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The British Open and why you should care

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It starts tomorrow, or tonight actually by Pacific Time Standards.

There are only 4 major championships in professional golf and this is the third of 2012. If you follow the Mayan calendar with any religious conviction, you believe this will be the penultimate major. Ever. In the earth’s consternation, Stone henge, will tip over and slide 230 miles (400 km) northwest to Royal Lytham site of the Open Championship, furrowing the windswept fairways and greens and sending it into a state of utter cataclysmic disrepair.

It makes sense to watch just for that reason alone. Some other reasons are:

This might be where Tiger Woods wins his first major in over four years! His last—Torrey Pines. One of the best ever.

The sands of time are running out on Lee Westwood. He’s been close to a big one but still waiting patiently.

Current world-number-one Luke Donald has a good shot at winning this week. But he remains a dark horse as he’s yet to drink from the Royal Claret Jug or any other of such regal ilk.

Should Luke use the force or Westwood feel lucky, either would be the 10th consecutive first-time-major winner running.

The course sports a ton of hazards. Each one specializes uniquely in crushing hopes.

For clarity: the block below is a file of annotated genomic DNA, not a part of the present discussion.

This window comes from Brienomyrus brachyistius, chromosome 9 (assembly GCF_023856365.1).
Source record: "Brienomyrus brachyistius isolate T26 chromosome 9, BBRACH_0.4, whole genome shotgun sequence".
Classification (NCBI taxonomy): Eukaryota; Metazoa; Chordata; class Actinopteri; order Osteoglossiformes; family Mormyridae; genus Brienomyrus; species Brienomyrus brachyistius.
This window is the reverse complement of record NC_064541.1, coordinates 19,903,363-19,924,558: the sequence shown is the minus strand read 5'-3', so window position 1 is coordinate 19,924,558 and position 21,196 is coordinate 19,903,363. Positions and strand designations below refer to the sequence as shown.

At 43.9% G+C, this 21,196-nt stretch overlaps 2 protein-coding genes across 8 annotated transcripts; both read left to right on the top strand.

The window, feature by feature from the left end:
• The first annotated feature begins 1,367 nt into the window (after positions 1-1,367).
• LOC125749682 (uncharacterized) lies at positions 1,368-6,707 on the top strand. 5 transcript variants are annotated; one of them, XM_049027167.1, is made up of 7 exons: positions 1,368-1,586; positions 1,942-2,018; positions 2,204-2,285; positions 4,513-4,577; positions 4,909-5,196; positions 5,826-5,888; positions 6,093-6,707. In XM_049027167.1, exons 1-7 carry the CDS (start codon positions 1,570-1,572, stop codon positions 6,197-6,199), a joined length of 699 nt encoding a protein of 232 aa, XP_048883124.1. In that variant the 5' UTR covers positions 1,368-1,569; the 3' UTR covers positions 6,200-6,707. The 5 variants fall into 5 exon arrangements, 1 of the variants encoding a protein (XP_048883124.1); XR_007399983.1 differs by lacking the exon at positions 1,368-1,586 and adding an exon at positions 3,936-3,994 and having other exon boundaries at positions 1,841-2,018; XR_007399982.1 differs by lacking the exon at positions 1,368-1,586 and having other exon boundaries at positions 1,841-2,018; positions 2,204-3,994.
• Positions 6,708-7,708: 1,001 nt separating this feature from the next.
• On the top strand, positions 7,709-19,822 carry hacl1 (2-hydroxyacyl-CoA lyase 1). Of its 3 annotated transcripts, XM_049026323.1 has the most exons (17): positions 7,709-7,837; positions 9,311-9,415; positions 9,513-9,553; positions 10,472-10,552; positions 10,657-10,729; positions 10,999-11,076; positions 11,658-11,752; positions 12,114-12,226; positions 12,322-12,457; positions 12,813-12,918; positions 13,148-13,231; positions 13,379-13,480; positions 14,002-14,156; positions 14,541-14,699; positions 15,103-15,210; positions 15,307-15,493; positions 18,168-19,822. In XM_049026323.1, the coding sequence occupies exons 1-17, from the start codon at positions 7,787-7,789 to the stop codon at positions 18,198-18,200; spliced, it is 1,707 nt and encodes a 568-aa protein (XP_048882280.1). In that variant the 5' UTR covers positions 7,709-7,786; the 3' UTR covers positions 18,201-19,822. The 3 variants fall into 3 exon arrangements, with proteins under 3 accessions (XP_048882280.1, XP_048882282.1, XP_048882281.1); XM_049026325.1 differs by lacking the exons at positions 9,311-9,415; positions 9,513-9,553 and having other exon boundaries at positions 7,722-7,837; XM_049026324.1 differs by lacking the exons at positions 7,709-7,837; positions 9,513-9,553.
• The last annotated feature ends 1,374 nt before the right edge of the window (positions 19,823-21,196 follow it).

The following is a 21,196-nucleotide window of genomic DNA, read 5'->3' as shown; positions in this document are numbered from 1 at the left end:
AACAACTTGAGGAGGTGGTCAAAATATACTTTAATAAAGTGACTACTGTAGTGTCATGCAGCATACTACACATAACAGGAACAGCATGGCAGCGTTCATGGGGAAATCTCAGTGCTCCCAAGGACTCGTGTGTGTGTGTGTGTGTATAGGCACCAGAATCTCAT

Winning at Royal Lytham may actually pack a curse for the champion. Its impressive resume of Open Championship winners includes the likes of: Bobby Jones (in 1926 when he was an amateur), Bobby Locke, Seve Ballesteros, Tom Lehman and David Duval.

Duval’s game went to Dante's inferno soon after tasting major success there, Lehman hasn’t done much since he won his, Seve (Sign of the Cross) died of brain cancer last year, Bobby Locke was banned from playing on the PGA Tour, Jones died of syringoyelia, a terminal spinal condition that triggered paralysis and death.

Bobby Locke was actually banned in '48, before he won it there in ’52. Masters champion Claude Harmon said of him, "Locke was simply too good. They had to ban him." But Locke’s biggest legacy, bigger than his 16-stroke drubfest at Chicago Victory National, that remains a record for winning margin, is the phrase he coined “You drive for show, but putt for dough.” And that couldn’t be more true. It’s the one big reason he had a long and successful career.

The weather will be a factor. The forecast calls for wind, rain and toil. If you get any kind of thrill watching the world's best at anything struggle, your next four days will be highly entertaining.

Another reason to care/watch, Ricky Fowler, from Anaheim, has a game well-suited for links style courses. With one professional win under his Sunday orange Puma belt, Fowler could be the fourth different American in a row to win a major.

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